But even then, I'll just say, as the Court of Appeal does here, "Oh, sure, I knew my policy only provided $5 in coverage and the statutory minimum is $15,000, but it's possible that my customers were self-insuring for the additional $14,995, or buying 3,000 $5 policies and 'stacking' them to satisfy the minimum. That's the insured's burden to meet the minimum, not mine. Take it up with the Legislature if you want a different rule, but what I'm doing is totally legal."


Friday, August 04, 2023

Last v. Last (Cal. Ct. App. - Aug. 2, 2023)

My only thought here is that if this opinion is correct, jurisdiction in family law court must be quite a bit different than in regular civil court.

Michelle and Peter Last get married in 2002 and file for divorce in 2021. Before getting married, they signed a prenup, in which Peter agreed to give Michelle various monies and in return Michelle agreed to waive spousal support ("alimony") in the event they got divorced. Assuming the parties dotted the i's and crossed the t's, that prenup would be valid and enforceable.

During the divorce proceedings, Michelle asked for temporary spousal support. To be clear: she was the one filing the motion. Peter, in opposition, replied that no spousal support was due since the parties had signed a prenup that so stipulated. Michelle, in reply, said that the prenup was invalid because Peter was rich and she was relatively poor.

To decide whether the prenup is valid, the trial court has to make five particular statutory findings. But at the hearing, the trial court never decided whether the prenup was valid at all. Instead, it ordered $8,511 in temporary spousal support to Michelle, and said that it'd work out later whether the prenup was valid -- and, if it turned out that it was, that Michelle would likely have to pay back the money.

At which Peter files an appeal.

In a fairly erudite opinion, Justice Sanchez affirms. (Technically, to avoid difficult appellate jurisdictional issues, the Court of Appeal treats the appeal as a petition for writ of mandate, which it then denies, but the effect is the same.) Justice Sanchez says that prenups are presumed invalid under the statute and are only valid if five particular findings are made by the trial court, and since the trial court here didn't make any of those findings, it's presumed invalid, so the award of temporary support is fine. And that, if it turns out the prenup is valid, yes, Peter can get back the money at the end.

Logical enough, as far as it goes.

But here's the part that confuses (and somewhat worries) me. Justice Sanchez says:

"When the trial court heard Debra’s RFO it did not have jurisdiction to conduct a facial review of the Premarital Agreement and make findings under section 1615(c). The court had jurisdiction only to decide the matters set for hearing that day, which were Debra’s RFO, which sought temporary spousal support and need-based attorney fees, and Peter’s responsive declaration, which sought bifurcation of trial on the validity of the Premarital Agreement and a continuance of the hearing on spousal support."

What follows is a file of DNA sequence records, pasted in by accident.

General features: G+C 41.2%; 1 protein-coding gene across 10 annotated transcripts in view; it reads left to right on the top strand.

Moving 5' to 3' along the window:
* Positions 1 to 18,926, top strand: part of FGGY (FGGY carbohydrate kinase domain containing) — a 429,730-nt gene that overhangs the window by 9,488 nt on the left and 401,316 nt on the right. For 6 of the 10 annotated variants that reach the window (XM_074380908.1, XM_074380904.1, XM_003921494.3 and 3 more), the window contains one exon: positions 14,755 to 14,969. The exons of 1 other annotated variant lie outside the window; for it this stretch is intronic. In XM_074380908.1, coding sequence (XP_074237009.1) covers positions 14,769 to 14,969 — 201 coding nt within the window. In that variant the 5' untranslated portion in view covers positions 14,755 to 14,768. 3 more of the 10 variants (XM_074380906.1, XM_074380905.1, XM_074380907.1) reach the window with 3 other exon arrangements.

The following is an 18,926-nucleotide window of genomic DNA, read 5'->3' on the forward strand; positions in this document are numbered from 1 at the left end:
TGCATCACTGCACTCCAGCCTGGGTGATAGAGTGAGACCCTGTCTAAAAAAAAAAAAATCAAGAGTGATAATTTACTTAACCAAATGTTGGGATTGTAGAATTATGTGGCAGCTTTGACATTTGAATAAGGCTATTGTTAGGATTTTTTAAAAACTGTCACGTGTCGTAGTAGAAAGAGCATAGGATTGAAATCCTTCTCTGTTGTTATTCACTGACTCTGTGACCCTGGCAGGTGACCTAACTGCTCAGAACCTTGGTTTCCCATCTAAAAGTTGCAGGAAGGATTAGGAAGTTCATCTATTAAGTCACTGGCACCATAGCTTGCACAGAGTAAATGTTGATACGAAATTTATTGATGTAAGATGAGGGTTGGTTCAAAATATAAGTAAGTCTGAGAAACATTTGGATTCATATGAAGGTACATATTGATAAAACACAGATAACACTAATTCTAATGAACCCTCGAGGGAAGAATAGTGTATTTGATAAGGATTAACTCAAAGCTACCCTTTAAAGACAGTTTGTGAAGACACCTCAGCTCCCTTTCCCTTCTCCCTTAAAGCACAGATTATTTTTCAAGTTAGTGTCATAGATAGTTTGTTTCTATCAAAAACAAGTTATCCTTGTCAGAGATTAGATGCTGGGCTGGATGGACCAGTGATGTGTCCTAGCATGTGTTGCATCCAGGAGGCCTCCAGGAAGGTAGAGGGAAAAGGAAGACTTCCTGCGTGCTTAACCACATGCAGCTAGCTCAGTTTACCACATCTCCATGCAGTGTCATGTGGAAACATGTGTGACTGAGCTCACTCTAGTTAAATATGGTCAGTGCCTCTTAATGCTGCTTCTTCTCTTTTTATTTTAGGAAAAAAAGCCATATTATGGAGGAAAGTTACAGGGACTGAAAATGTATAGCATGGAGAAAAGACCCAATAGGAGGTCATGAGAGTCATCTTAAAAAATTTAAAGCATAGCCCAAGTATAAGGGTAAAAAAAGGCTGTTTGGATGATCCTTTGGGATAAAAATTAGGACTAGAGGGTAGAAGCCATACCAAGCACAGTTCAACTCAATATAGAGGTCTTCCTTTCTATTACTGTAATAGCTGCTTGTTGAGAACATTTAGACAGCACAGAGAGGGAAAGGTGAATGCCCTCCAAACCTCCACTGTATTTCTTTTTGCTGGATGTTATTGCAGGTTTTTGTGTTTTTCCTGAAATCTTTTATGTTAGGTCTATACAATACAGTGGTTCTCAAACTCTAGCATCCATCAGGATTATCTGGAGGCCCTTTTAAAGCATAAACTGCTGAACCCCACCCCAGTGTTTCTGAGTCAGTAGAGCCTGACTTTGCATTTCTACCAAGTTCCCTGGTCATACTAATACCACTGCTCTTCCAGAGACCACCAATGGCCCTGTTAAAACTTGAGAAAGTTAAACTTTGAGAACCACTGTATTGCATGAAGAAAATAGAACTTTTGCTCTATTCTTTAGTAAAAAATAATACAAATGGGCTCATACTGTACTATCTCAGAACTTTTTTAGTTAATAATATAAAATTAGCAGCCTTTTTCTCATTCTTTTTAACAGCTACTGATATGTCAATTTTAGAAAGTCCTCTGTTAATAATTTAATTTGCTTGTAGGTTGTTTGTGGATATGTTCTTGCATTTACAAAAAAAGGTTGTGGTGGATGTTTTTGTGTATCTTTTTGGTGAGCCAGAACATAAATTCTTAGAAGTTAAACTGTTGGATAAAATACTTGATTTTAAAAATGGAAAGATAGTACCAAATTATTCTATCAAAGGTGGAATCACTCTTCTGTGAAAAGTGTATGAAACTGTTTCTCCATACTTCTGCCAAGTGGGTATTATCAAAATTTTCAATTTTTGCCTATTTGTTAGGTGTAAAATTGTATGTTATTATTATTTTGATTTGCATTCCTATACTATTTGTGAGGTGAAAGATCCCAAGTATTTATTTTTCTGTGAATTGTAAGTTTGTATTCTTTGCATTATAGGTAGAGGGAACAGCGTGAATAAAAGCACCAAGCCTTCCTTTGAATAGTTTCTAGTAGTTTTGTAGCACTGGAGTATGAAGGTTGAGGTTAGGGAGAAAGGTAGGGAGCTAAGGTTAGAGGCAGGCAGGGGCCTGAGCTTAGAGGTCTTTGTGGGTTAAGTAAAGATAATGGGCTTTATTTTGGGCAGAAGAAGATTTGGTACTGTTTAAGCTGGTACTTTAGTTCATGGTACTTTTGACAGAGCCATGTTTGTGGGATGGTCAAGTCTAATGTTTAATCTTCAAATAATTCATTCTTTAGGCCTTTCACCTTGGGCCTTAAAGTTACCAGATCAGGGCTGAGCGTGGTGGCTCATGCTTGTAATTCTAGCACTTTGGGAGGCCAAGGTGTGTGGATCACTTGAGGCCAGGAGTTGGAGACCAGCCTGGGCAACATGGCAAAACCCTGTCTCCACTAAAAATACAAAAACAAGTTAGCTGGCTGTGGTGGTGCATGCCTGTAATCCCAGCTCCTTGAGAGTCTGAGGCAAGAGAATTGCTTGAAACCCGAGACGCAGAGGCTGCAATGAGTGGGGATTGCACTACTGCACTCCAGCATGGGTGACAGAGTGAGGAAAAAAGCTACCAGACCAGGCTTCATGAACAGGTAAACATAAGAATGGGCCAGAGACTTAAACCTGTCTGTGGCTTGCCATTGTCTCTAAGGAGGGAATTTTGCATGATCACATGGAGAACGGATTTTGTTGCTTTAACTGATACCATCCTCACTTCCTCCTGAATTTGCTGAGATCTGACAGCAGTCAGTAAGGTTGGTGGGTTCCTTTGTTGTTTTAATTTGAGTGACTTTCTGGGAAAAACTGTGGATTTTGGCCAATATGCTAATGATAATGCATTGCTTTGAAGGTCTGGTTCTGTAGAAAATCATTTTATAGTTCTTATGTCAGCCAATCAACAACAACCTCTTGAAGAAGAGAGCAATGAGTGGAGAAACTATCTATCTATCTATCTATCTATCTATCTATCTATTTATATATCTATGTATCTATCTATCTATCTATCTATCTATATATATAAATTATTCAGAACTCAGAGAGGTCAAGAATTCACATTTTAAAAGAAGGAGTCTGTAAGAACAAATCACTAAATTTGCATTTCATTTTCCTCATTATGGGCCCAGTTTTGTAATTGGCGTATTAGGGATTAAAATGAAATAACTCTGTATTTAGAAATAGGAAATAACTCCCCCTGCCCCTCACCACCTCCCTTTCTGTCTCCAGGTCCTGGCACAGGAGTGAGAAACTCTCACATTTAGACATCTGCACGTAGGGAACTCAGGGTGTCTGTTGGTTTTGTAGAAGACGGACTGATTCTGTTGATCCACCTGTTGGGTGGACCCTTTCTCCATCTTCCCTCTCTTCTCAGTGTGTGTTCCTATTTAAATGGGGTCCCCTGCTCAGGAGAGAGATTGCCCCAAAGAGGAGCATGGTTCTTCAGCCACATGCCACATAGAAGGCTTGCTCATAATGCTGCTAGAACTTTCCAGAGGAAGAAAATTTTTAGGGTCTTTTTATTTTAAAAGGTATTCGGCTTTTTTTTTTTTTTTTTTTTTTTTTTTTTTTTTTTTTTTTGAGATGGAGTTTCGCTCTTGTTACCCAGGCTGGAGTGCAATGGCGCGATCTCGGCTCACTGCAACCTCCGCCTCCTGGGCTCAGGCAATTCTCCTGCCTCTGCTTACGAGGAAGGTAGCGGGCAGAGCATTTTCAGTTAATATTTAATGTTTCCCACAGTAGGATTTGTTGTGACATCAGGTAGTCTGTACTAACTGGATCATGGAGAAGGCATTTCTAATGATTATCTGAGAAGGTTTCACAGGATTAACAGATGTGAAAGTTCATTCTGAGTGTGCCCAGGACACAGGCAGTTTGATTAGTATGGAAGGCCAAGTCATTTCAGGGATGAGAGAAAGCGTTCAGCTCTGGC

It's true that Peter never filed his own motion that said "Decide if the prenup is valid and make the required findings." But in response to Michelle's motion, Peter very clearly said "No, don't grant spousal support, because we have a prenup that waives support." Accordingly, the only issue at the hearing was whether the prenup was valid: Michelle said it wasn't, and Peter said it was. And Peter went ahead and submitted the prenup to the Court, which seems fairly clearly (the Court admits) to contain all of the five things that the statute says it has to contain in order to be valid.

Doesn't that give the court jurisdiction to decide if the prenup is valid, even though there's no separate motion?

To a regular old civil litigator like me, that's your defense to the motion, and the court has jurisdiction to decide whether that defense is valid. Even if you don't make your own motion. For example, if plaintiff files a motion for a preliminary injunction, and I respond: "No, don't grant the motion, the plaintiff has already settled this dispute; here's the settlement agreement he signed," surely the court won't say "Oh, sorry, you didn't file your own motion to declare the settlement agreement valid; injunction granted." How is it any different here?

I'd think that the introduction of a defense (as here) necessarily grants the court jurisdiction to resolve the merits of that defense, including (as here) the validity or invalidity of that defense.

I was thinking that, maybe, family law court is perhaps different in that regard, so I looked up the only case that the Court of Appeal cites for its "no jurisdiction" holding. But that's not a divorce case at all, and is instead a normal writ proceeding that merely holds that when the petitioner asks only for X in its writ (there, to not produce some documents), the trial court doesn't have jurisdiction to grant petitioner an alternative, Y, that the writ petition never requested (there, to redact the documents instead). That's world's apart from the present case. Indeed, the Court of Appeal there repeatedly said that the court's jurisdiction is limited to any relief "encompassed within the issues raised by the petition." It seems here that the "issues" raised by Michelle's request (alongside Peter's defense) clearly include whether the prenup is valid; indeed, that's basically the only dispute between the parties at all on this score.